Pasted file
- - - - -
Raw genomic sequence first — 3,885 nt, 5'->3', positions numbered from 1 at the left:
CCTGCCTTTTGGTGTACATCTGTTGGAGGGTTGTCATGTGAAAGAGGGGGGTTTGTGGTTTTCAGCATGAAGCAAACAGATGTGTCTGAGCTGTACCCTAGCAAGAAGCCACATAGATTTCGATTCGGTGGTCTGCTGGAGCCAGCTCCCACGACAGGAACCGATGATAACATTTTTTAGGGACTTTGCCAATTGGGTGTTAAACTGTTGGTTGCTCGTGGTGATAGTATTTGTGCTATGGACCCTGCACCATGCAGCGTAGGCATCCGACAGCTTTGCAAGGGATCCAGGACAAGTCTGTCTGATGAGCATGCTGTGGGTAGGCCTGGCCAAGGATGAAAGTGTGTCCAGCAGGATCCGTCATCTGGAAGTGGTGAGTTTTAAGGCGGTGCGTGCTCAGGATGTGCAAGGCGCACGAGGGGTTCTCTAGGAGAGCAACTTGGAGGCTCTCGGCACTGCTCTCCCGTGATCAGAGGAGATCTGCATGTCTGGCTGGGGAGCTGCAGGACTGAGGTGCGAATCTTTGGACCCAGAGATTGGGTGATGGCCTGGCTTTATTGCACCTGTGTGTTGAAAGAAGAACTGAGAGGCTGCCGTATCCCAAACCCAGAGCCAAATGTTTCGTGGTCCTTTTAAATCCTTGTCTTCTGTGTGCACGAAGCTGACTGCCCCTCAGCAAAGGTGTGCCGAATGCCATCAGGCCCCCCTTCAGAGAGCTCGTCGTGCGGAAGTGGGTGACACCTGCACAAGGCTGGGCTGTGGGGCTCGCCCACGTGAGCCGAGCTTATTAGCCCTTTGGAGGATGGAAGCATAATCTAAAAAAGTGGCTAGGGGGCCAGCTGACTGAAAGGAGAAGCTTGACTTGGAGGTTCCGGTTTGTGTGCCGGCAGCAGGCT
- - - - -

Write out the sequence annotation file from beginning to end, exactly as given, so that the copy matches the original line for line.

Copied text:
Raw genomic sequence first — 3,885 nt, 5'->3', positions numbered from 1 at the left:
CCTGCCTTTTGGTGTACATCTGTTGGAGGGTTGTCATGTGAAAGAGGGGGGTTTGTGGTTTTCAGCATGAAGCAAACAGATGTGTCTGAGCTGTACCCTAGCAAGAAGCCACATAGATTTCGATTCGGTGGTCTGCTGGAGCCAGCTCCCACGACAGGAACCGATGATAACATTTTTTAGGGACTTTGCCAATTGGGTGTTAAACTGTTGGTTGCTCGTGGTGATAGTATTTGTGCTATGGACCCTGCACCATGCAGCGTAGGCATCCGACAGCTTTGCAAGGGATCCAGGACAAGTCTGTCTGATGAGCATGCTGTGGGTAGGCCTGGCCAAGGATGAAAGTGTGTCCAGCAGGATCCGTCATCTGGAAGTGGTGAGTTTTAAGGCGGTGCGTGCTCAGGATGTGCAAGGCGCACGAGGGGTTCTCTAGGAGAGCAACTTGGAGGCTCTCGGCACTGCTCTCCCGTGATCAGAGGAGATCTGCATGTCTGGCTGGGGAGCTGCAGGACTGAGGTGCGAATCTTTGGACCCAGAGATTGGGTGATGGCCTGGCTTTATTGCACCTGTGTGTTGAAAGAAGAACTGAGAGGCTGCCGTATCCCAAACCCAGAGCCAAATGTTTCGTGGTCCTTTTAAATCCTTGTCTTCTGTGTGCACGAAGCTGACTGCCCCTCAGCAAAGGTGTGCCGAATGCCATCAGGCCCCCCTTCAGAGAGCTCGTCGTGCGGAAGTGGGTGACACCTGCACAAGGCTGGGCTGTGGGGCTCGCCCACGTGAGCCGAGCTTATTAGCCCTTTGGAGGATGGAAGCATAATCTAAAAAAGTGGCTAGGGGGCCAGCTGACTGAAAGGAGAAGCTTGACTTGGAGGTTCCGGTTTGTGTGCCGGCAGCAGGCT